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I am learning how a C file is compiled to machine code. I know I can generate assembly from gcc with the -S flag, however it also produces a lot of code to do with main() and printf() that I am not interested in at the moment.

Is there a way to get gcc or clang to "compile" a function in isolation and output the assembly?

I.e. get the assembly for the following c in isolation:

int add( int a, int b ) {
    return a + b;
}
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Some IDEs will let you set a breakpoint and view the assembly code generated by that function. It's called the disassembly window. That should do what you're looking for - are you using an IDE? – Aaron Apr 30 '13 at 14:09
    
I prefer to compile (with optimizations) then disassemble, you have to understand that the compiler will leave a few instructions incomplete for external addresses and such, but it is easier to read IMO than using -S. gcc -O2 -c hello.c -o hello.o, objdump -D hello.o – dwelch Apr 30 '13 at 17:12
2  
Go here: gcc.godbolt.org paste the function, select the compiler, very useful. – harold Apr 30 '13 at 17:41
up vote 3 down vote accepted

There are two ways to do this for a specific object file:

  1. The -ffunction-sections option to gcc instructs it to create a separate ELF section for each function in the sourcefile being compiled.
  2. The symbol table contains section name, start address and size of a given function; that can be fed into objdump via the --start-address/--stop-address arguments.

The first example:

$ readelf -S t.o | grep ' .text.'
  [ 1] .text             PROGBITS         0000000000000000  00000040
  [ 4] .text.foo         PROGBITS         0000000000000000  00000040
  [ 6] .text.bar         PROGBITS         0000000000000000  00000060
  [ 9] .text.foo2        PROGBITS         0000000000000000  000000c0
  [11] .text.munch       PROGBITS         0000000000000000  00000110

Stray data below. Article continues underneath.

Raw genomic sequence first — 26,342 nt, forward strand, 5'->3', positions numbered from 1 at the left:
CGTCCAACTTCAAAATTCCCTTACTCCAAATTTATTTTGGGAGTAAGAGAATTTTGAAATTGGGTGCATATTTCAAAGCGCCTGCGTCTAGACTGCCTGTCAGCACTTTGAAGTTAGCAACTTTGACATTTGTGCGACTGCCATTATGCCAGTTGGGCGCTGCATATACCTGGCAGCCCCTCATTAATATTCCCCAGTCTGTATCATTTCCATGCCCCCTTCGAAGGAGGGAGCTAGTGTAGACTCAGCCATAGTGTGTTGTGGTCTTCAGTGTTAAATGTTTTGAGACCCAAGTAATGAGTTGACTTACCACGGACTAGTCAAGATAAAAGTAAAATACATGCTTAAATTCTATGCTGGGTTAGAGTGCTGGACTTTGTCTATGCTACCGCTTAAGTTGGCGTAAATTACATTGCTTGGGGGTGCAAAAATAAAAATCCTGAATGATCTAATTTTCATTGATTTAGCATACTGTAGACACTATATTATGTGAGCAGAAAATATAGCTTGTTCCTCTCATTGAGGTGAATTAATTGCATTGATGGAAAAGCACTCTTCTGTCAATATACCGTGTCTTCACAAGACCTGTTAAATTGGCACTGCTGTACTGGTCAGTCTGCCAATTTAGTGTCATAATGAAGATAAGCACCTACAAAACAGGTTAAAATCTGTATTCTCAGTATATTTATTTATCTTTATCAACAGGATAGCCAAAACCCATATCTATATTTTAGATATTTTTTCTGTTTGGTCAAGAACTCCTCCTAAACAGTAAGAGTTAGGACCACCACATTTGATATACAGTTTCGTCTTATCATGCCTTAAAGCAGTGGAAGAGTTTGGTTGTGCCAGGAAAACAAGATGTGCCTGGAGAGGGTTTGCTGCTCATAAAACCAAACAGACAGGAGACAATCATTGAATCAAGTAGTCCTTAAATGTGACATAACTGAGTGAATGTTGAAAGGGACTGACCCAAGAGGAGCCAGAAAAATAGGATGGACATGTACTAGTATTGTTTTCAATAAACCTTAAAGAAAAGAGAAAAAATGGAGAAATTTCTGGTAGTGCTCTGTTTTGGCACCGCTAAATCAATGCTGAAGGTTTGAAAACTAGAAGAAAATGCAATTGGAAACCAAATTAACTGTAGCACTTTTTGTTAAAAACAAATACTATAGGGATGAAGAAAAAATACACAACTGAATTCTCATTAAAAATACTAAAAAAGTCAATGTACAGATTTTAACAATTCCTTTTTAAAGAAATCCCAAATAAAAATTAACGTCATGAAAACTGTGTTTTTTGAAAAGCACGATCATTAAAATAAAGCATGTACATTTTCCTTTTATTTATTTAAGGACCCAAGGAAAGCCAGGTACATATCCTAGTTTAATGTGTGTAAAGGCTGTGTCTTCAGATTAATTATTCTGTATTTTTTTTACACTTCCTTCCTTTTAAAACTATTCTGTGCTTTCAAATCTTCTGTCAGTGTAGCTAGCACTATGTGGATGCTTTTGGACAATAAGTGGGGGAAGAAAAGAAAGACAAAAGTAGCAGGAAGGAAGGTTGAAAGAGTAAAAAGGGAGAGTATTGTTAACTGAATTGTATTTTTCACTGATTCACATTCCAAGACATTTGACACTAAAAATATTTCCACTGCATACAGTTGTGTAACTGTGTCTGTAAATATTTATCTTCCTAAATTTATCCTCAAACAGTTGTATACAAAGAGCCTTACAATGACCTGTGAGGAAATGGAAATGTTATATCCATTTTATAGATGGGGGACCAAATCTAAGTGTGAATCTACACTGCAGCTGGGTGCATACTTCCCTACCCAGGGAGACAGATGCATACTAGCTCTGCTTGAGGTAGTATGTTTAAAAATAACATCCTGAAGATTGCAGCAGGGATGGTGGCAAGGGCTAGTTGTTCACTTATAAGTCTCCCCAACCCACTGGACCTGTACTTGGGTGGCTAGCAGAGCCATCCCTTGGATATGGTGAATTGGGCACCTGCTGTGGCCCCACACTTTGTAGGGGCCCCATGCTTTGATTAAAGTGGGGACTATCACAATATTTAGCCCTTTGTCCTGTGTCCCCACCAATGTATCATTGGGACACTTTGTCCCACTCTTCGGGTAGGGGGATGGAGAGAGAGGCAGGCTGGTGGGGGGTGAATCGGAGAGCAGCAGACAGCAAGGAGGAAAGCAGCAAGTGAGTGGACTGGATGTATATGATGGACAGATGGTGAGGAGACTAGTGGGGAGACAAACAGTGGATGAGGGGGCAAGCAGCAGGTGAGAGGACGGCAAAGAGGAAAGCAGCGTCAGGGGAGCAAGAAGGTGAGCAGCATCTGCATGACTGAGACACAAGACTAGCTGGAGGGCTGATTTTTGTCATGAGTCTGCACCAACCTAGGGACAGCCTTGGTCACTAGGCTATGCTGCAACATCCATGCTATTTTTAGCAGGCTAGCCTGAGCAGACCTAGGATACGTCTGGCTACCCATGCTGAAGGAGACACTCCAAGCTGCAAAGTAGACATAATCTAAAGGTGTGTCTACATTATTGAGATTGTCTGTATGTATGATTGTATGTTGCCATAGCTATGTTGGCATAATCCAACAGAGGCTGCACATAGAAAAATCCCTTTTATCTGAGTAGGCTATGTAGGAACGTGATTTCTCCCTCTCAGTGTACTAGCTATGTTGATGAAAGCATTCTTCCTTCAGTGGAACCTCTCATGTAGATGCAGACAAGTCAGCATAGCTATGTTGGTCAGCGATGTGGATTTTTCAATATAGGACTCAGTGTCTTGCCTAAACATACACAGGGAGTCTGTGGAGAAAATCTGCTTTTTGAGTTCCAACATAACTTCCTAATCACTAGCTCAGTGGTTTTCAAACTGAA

[14] .text.startup.mai PROGBITS         0000000000000000  00000180

This has been compiled with -ffunction-sections and there are four functions, foo(), bar(), foo2() and munch() in my object file. I can disassemble them separately like so:

$ objdump -w -d --section=.text.foo t.o

t.o:     file format elf64-x86-64

Disassembly of section .text.foo:

0000000000000000 <foo>:
   0:   48 83 ec 08             sub    $0x8,%rsp
   4:   8b 3d 00 00 00 00       mov    0(%rip),%edi        # a <foo+0xa>
   a:   31 f6                   xor    %esi,%esi
   c:   31 c0                   xor    %eax,%eax
   e:   e8 00 00 00 00          callq  13 <foo+0x13>
  13:   85 c0                   test   %eax,%eax
  15:   75 01                   jne    18 <foo+0x18>
  17:   90                      nop
  18:   48 83 c4 08             add    $0x8,%rsp
  1c:   c3                      retq

The other option can be used like this (nm dumps symbol table entries):

$ nm -f sysv t.o | grep bar
bar       |0000000000000020|   T  |    FUNC|0000000000000026|     |.text
$ objdump -w -d --start-address=0x20 --stop-address=0x46 t.o --section=.text

t.o:     file format elf64-x86-64

Disassembly of section .text:

0000000000000020 <bar>:
  20:   48 83 ec 08             sub    $0x8,%rsp
  24:   8b 3d 00 00 00 00       mov    0(%rip),%edi        # 2a <bar+0xa>
  2a:   31 f6                   xor    %esi,%esi
  2c:   31 c0                   xor    %eax,%eax
  2e:   e8 00 00 00 00          callq  33 <bar+0x13>
  33:   85 c0                   test   %eax,%eax
  35:   75 01                   jne    38 <bar+0x18>
  37:   90                      nop
  38:   bf 3f 00 00 00          mov    $0x3f,%edi
  3d:   48 83 c4 08             add    $0x8,%rsp
  41:   e9 00 00 00 00          jmpq   46 <bar+0x26>

In this case, the -ffunction-sections option hasn't been used, hence the start offset of the function isn't zero and it's not in its separate section (but in .text).

Beware though when disassembling object files ...

This isn't exactly what you want, because, for object files, the call targets (as well as addresses of global variables) aren't resolved - you can't see here that foo calls printf, because the resolution of that on binary level happens only at link time. The assembly source would have the call printf in there though. The information that this callq is actually to printf is in the object file, but separate from the code (it's in the so-called relocation section that lists locations in the object file to be 'patched' by the linker); the disassembler can't resolve this.

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I see, just fyi for anyone else, you can use "gcc -ffunction-sections -c test.c" to compile a source file to an object file. Thanks~ – yuumei May 1 '13 at 9:08

The best way to go would be to copy your function in a single temp.c C file and to compile it with the -c flag like this: gcc -c -S temp.c -o temp.s

It should produce a more tighten assembly code with no other distraction (except for the header and footer).

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